A urinary tract infection, or UTI, is an infection that can happen anywhere along the urinary tract. Urinary tract infections have different names, depending on what part of the urinary tract is infected.
- Bladder -- an infection in the bladder is also called cystitis or a bladder infection
- Kidneys -- an infection of one or both kidneys is called pyelonephritis or a kidney infection
- Ureters -- the tubes that take urine from each kidney to the bladder are only rarely the site of infection
- Urethra -- an infection of the tube that empties urine from the bladder to the outside is called urethritis
Cystitis - noninfectious Interstitial cystitis Urethritis Urinary tract infection - children
Bladder infection - adults; UTI - adults; Cystitis - bacterial - adults; Pyelonephritis - adults; Kidney infection - adults
Causes, incidence, and risk factors
Urinary tract infections are caused by germs, usually bacteria that enter the urethra and then the bladder. This can lead to infection, most commonly in the bladder itself, which can spread to the kidneys.
Most of the time, your body can get rid of these bacteria. However, certain conditions increase the risk of having UTIs.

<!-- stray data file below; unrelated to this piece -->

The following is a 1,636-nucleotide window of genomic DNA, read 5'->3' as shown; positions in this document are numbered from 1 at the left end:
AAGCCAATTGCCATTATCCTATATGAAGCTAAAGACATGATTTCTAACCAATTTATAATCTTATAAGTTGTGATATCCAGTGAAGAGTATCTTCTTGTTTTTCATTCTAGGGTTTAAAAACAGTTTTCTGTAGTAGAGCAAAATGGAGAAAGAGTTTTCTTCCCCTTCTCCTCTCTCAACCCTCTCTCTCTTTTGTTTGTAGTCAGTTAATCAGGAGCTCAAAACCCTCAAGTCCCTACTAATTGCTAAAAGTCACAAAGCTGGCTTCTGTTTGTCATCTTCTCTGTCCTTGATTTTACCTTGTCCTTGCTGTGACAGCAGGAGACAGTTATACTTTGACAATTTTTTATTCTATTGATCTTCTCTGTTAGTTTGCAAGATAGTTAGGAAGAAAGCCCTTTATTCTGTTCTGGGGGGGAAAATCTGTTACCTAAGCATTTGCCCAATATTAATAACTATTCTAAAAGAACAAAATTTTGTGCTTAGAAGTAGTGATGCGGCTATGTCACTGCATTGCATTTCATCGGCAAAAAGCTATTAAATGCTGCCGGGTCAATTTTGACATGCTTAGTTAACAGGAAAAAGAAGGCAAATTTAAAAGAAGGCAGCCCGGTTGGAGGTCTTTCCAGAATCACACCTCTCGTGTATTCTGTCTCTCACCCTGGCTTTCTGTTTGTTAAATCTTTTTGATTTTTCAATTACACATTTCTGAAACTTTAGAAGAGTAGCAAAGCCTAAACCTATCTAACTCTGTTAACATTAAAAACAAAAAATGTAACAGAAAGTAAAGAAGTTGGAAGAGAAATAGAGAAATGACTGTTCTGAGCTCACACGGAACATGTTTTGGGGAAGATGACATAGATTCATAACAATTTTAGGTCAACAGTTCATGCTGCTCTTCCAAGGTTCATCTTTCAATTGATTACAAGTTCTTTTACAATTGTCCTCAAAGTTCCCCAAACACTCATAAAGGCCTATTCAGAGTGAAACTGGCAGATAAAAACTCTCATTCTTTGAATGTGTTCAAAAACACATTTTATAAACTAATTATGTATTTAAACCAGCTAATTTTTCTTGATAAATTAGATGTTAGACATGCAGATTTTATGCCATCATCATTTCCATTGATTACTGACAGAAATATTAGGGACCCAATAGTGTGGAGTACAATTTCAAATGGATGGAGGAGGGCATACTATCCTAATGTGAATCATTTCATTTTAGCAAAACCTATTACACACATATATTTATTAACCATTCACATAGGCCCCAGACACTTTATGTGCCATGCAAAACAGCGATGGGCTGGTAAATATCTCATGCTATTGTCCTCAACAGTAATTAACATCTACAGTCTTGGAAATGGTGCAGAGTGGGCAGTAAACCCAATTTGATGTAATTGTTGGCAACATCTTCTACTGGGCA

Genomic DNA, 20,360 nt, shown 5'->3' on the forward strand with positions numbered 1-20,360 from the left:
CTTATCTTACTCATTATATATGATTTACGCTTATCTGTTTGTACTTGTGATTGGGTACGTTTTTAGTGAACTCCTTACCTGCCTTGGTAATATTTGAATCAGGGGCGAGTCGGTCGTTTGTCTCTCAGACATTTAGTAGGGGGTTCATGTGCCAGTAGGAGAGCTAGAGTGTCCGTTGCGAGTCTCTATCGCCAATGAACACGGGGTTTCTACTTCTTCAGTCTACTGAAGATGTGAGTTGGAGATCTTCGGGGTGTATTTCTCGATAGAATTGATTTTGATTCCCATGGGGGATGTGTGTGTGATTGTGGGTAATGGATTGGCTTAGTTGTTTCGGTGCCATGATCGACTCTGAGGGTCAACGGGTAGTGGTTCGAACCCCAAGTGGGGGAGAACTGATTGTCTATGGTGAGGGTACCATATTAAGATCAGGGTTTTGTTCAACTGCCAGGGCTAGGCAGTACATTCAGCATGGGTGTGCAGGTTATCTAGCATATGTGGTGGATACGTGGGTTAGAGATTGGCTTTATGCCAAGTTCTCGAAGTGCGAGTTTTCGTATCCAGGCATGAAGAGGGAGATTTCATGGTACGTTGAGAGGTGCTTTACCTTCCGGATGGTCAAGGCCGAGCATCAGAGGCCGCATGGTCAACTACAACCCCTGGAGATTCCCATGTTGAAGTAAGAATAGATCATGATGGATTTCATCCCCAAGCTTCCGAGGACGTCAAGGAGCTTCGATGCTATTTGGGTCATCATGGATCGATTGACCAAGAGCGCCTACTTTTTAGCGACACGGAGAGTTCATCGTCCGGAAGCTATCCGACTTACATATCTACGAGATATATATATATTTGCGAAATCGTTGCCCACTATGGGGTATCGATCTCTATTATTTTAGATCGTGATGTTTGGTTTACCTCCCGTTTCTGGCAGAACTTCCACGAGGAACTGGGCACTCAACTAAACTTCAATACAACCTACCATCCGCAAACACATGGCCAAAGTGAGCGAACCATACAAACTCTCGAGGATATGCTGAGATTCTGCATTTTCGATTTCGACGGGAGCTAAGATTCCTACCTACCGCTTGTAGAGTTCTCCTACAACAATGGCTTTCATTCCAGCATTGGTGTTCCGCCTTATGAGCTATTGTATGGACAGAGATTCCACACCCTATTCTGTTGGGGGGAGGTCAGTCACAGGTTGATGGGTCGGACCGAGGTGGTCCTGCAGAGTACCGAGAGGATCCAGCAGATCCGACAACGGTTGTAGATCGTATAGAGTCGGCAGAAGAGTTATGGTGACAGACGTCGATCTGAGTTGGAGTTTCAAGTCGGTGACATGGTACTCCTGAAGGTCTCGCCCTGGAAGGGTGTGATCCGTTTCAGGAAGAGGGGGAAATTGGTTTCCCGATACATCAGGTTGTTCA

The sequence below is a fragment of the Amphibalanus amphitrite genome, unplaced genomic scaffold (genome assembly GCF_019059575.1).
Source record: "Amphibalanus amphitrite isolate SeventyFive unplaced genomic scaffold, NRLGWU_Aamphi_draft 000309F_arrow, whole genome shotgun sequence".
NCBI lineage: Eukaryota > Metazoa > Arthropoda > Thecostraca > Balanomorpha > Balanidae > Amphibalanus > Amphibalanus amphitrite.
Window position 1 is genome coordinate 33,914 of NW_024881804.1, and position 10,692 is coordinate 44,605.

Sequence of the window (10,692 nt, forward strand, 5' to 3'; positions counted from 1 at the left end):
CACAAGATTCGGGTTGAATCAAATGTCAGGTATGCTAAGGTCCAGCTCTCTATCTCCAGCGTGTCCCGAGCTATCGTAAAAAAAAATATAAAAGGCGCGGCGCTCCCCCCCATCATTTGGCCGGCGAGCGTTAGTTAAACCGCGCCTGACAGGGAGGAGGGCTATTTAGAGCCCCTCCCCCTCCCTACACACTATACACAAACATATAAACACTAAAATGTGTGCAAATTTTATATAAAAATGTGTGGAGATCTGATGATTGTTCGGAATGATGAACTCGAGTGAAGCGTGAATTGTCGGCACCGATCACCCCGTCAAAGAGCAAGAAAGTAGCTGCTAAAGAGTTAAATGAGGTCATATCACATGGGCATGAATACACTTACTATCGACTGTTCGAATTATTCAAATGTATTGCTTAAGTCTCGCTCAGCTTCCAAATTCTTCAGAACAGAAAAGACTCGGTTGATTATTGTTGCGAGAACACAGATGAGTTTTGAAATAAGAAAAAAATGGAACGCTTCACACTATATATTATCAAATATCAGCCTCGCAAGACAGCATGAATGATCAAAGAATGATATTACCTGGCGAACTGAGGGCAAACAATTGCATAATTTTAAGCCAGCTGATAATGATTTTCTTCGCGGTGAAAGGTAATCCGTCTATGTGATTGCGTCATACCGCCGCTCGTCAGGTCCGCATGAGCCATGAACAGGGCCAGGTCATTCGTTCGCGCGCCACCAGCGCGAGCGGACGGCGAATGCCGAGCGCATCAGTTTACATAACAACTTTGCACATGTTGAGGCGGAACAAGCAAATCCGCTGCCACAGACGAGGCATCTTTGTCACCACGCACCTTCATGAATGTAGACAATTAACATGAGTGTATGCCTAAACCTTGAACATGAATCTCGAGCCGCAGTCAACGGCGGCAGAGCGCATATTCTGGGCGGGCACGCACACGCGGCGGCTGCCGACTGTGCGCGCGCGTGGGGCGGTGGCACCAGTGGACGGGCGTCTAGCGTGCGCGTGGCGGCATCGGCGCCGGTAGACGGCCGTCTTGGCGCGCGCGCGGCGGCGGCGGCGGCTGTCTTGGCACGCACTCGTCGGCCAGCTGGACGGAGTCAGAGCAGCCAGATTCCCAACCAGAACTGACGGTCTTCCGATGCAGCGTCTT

Women tend to get them more often because their urethra is shorter and closer to the anus than in men. Because of this, women are more likely to get an infection after sexual activity or when using a diaphragm for birth control. Menopause also increases the risk of a UTI.
The following also increase your chances of developing a UTI:
- Advanced age (especially people in nursing homes)
- Problems emptying your bladder completely (urinary retention)
- A tube called a
urinary catheterinserted into your urinary tract Bowel incontinence Enlarged prostate, narrowed urethra, or anything that blocks the flow of urine
- Kidney stones
- Staying still (immobile) for a long period of time (for example, while you are recovering from a hip fracture)
- Surgery or other procedure involving the urinary tract